Home ownership in England has risen slightly for the first time in more than a decade. New figures from the Ministry of Housing, Communities and Local Government show there were 23.9 million dwelling houses in March 2017, an increase of 217,000 on the same month a year earlier.
And of those 23.9 million properties, 15.1 million were owner-occupied, the rest split fairly even between private rental and the social rental sector.
In England, 62.9 percent of homes were owner-occupied in 2017, up from 62.4 percent in 2016 but a long way from the all-time high of 69.5 percent in 2003.
Housing Minister Dominic Raab said the rise, the first in 13 years, was welcome, adding: “We are restless to do more and build the homes young families, key workers and those on lower or middle incomes can afford.”
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‘Significant shifts’ in ownership
Meanwhile, data from the recent English Housing Survey have been analysed in the monthly house price index from the Nationwide Building Society to examine what it calls “significant shifts in the ownership of the stock”.
According to the Nationwide, in the last 20 years, the total housing stock in England has risen by 16 percent, from 20.6 million to 24 million. However, the proportion owned by private landlords has grown sharply in the last 10 years.
Private landlords own a fifth of the total stock, double what they owned in 1997. Meanwhile, social sector housing has been reduced by 2 percent over the same period.
The Nationwide examined the different types of property that make up the total housing stock.
Since 1996, the number of rented flats within the total housing stock has risen from 4.9 percent to 9.2 percent, or a rise of 1 million actual properties. Significantly, as private ownership of terraced homes has fallen, the number of privately rented terraced homes has risen to make up 8.9 percent of the total housing stock.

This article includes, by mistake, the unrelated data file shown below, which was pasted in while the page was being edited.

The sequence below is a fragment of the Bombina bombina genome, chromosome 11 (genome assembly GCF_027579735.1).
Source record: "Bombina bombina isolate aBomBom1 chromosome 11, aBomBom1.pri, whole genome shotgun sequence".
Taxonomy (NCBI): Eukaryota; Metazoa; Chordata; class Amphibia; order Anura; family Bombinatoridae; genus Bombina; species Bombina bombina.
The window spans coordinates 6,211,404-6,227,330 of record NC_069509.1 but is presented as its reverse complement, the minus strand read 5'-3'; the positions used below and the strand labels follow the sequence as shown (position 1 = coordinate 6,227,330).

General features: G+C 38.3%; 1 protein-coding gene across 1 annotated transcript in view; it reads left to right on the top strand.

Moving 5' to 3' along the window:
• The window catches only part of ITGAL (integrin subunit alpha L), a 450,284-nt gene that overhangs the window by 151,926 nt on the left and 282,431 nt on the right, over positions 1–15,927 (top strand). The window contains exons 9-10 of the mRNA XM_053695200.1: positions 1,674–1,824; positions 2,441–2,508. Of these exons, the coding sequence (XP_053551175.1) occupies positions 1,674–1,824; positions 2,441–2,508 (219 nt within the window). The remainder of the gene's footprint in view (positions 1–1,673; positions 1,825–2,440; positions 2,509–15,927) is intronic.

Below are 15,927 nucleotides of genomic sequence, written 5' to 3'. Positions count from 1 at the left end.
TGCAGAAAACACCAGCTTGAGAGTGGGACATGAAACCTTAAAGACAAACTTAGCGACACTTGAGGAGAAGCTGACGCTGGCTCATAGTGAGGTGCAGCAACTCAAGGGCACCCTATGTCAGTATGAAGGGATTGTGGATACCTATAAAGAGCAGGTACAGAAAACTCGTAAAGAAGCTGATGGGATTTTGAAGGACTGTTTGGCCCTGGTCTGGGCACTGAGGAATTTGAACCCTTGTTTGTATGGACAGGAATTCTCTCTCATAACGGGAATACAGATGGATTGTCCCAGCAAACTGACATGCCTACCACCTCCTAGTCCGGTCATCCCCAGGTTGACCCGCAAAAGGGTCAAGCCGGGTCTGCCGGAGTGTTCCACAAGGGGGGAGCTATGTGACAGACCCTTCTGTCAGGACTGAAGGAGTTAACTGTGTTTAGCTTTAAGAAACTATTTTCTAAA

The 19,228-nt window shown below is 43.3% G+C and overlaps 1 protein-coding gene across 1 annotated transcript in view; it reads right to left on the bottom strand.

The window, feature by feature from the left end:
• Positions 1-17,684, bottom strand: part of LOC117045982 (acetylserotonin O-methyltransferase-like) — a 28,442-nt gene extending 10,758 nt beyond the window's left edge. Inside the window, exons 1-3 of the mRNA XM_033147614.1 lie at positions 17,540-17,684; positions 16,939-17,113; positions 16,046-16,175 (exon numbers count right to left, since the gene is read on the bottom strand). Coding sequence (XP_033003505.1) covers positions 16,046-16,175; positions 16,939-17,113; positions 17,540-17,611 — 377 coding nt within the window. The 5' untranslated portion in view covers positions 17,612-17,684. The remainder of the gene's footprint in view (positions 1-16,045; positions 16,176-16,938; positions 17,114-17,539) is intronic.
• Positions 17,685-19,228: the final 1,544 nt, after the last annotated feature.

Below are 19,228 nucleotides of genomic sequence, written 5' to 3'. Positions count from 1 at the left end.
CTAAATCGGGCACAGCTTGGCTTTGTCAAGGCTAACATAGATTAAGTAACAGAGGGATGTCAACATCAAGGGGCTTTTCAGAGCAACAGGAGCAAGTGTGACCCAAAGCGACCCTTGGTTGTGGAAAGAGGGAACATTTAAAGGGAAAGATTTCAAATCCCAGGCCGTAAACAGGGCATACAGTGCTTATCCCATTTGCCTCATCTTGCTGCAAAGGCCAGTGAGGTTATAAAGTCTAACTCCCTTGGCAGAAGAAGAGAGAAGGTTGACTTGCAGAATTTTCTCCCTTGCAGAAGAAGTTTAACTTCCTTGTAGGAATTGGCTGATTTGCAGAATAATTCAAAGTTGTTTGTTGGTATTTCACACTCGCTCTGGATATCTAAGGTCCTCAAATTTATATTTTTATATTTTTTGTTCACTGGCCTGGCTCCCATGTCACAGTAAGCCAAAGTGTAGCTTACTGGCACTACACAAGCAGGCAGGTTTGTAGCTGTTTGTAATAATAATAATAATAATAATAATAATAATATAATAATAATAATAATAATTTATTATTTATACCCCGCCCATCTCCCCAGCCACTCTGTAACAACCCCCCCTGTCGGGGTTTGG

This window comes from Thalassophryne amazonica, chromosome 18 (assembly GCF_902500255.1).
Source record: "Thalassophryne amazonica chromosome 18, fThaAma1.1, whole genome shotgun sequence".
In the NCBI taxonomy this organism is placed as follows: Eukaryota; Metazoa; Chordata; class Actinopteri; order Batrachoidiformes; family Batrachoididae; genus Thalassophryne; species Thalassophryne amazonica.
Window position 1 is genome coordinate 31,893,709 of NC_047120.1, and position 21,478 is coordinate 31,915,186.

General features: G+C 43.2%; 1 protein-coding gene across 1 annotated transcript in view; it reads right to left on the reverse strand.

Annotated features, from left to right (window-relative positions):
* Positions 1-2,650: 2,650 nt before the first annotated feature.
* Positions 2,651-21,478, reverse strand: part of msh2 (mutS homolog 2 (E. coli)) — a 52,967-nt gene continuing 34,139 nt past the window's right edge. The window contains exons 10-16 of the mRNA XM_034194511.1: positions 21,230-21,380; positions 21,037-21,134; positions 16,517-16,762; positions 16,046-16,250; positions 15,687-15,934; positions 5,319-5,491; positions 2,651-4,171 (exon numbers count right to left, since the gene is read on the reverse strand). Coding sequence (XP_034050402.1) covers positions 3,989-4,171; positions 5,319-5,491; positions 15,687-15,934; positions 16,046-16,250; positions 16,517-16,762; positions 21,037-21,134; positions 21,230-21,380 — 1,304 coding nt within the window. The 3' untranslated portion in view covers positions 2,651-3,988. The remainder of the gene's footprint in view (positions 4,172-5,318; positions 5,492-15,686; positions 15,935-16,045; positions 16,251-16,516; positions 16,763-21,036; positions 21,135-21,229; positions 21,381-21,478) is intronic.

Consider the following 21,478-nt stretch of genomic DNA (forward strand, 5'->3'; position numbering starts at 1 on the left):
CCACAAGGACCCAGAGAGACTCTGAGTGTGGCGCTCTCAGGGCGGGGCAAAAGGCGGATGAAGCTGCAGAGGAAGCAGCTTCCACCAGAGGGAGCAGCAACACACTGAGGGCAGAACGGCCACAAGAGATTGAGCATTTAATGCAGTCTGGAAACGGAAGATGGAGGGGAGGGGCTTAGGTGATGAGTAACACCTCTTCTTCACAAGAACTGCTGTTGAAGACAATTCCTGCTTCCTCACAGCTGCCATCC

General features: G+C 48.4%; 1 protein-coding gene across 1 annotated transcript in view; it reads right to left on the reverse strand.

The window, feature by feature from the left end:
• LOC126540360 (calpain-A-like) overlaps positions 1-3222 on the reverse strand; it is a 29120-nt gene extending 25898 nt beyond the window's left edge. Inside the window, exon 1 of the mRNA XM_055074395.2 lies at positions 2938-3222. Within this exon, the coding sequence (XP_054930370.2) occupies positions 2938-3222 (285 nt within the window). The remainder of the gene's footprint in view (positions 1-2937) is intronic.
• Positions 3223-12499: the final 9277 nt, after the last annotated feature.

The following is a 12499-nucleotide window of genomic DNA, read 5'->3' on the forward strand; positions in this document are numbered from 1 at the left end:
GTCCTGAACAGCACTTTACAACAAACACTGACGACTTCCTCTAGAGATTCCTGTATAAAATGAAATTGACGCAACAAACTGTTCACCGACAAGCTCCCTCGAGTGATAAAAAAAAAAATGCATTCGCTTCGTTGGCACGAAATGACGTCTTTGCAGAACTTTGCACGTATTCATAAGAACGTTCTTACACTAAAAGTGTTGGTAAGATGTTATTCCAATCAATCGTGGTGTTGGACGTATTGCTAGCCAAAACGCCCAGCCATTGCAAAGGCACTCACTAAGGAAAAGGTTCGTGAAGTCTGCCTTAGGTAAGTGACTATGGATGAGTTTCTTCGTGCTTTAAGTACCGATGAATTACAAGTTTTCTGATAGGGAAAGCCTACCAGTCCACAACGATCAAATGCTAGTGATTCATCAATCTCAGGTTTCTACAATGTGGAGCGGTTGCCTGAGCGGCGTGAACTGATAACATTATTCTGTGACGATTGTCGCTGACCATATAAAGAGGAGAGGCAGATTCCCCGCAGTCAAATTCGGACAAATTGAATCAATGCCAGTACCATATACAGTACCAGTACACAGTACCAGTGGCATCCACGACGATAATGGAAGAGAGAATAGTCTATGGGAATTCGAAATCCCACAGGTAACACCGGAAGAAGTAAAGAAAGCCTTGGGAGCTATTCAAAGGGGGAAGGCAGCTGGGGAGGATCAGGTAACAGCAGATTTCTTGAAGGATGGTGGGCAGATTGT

More flats, fewer bungalows
The Nationwide report stated: ““Data from the English Housing Survey provides some interesting insights into how the mix of properties in the housing stock has changed.
“The most eye-catching development is the increase in the proportion of flats, which are popular with investors (c60 percent of flats are privately rented versus 18 percent of other property types in the privately-owned stock). Since 1996, flats have increased from 12.2 percent to 15.6 percent of the privately owned stock.
“Flats accounted for a relatively high share of newly constructed dwellings. During the period 2005 to 2008, nearly half of new completions in England were flats. While construction has shifted back towards houses in recent years, flats still accounted for c20 percent of new units last year, above their share of the stock.”
Unsurprisingly, bungalows are the one property type that has become much scarcer, down from 10.7 percent of total housing stock to 8.6 percent in 2017. Once a common sight on the UK urban landscape, bungalows have become much less popular with builders in recent decades, as they look to maximise development land through terraced homes, apartments and townhouses.